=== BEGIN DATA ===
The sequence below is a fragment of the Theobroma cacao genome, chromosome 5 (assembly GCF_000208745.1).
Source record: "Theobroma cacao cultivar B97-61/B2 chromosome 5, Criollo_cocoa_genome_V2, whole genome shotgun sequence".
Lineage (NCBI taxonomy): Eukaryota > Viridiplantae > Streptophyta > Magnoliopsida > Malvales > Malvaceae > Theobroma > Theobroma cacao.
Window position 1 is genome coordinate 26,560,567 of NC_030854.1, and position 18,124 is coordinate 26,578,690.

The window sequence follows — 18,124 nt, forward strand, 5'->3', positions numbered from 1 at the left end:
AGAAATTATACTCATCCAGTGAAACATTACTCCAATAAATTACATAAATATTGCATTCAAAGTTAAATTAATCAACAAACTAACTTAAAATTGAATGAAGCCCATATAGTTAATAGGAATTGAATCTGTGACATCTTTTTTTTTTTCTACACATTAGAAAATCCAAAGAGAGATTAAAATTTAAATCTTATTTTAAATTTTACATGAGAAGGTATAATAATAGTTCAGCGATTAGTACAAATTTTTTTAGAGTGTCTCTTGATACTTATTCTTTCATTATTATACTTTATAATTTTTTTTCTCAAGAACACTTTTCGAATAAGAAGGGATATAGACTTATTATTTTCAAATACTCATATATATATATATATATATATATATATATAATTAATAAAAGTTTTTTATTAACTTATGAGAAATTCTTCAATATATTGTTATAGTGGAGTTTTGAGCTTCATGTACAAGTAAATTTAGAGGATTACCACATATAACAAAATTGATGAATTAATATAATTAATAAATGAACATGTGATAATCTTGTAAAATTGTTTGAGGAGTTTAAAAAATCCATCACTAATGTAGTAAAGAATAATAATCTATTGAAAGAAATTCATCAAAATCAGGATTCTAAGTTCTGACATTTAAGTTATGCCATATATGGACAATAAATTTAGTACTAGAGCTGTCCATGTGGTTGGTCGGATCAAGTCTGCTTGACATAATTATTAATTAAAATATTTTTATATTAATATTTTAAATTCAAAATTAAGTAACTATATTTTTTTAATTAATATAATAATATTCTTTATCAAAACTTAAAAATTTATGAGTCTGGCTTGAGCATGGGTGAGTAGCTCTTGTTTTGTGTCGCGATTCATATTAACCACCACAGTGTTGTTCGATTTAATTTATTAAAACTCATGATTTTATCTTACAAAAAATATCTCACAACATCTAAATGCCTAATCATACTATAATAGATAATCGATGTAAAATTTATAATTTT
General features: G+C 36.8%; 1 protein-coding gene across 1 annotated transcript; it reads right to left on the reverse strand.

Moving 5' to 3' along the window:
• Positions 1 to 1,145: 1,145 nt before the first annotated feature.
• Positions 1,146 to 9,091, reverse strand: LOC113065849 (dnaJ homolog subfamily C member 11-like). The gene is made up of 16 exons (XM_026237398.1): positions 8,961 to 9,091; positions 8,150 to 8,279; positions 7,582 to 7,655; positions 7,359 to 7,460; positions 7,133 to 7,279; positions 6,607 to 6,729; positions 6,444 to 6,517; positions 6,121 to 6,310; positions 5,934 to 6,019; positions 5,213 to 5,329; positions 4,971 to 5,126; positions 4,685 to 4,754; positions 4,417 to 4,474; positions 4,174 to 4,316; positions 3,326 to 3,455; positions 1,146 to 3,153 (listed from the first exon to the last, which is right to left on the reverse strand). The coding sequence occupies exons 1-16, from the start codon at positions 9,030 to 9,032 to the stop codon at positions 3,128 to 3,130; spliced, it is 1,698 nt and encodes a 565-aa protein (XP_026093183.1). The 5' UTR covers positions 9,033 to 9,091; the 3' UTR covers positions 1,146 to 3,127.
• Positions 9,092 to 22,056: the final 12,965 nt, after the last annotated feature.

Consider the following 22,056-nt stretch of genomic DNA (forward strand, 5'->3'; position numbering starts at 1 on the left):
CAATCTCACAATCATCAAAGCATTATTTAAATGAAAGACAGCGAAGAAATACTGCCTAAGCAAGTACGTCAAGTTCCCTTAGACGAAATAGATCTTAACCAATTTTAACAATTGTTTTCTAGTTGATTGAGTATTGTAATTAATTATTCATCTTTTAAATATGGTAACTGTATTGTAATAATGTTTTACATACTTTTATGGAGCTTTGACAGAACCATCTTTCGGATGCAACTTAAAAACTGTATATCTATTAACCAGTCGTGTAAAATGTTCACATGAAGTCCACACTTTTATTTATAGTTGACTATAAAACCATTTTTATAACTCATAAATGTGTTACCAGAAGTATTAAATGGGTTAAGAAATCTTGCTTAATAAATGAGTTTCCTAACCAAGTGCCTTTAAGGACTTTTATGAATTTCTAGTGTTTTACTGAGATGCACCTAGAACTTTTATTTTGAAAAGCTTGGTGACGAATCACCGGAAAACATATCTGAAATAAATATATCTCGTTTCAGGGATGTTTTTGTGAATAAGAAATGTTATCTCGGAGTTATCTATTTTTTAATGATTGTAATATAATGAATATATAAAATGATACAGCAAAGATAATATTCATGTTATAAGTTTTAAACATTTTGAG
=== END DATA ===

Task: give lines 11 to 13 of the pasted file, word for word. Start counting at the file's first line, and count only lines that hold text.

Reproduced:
• Positions 9,092 to 22,056: the final 12,965 nt, after the last annotated feature.

Consider the following 22,056-nt stretch of genomic DNA (forward strand, 5'->3'; position numbering starts at 1 on the left):
CAATCTCACAATCATCAAAGCATTATTTAAATGAAAGACAGCGAAGAAATACTGCCTAAGCAAGTACGTCAAGTTCCCTTAGACGAAATAGATCTTAACCAATTTTAACAATTGTTTTCTAGTTGATTGAGTATTGTAATTAATTATTCATCTTTTAAATATGGTAACTGTATTGTAATAATGTTTTACATACTTTTATGGAGCTTTGACAGAACCATCTTTCGGATGCAACTTAAAAACTGTATATCTATTAACCAGTCGTGTAAAATGTTCACATGAAGTCCACACTTTTATTTATAGTTGACTATAAAACCATTTTTATAACTCATAAATGTGTTACCAGAAGTATTAAATGGGTTAAGAAATCTTGCTTAATAAATGAGTTTCCTAACCAAGTGCCTTTAAGGACTTTTATGAATTTCTAGTGTTTTACTGAGATGCACCTAGAACTTTTATTTTGAAAAGCTTGGTGACGAATCACCGGAAAACATATCTGAAATAAATATATCTCGTTTCAGGGATGTTTTTGTGAATAAGAAATGTTATCTCGGAGTTATCTATTTTTTAATGATTGTAATATAATGAATATATAAAATGATACAGCAAAGATAATATTCATGTTATAAGTTTTAAACATTTTGAG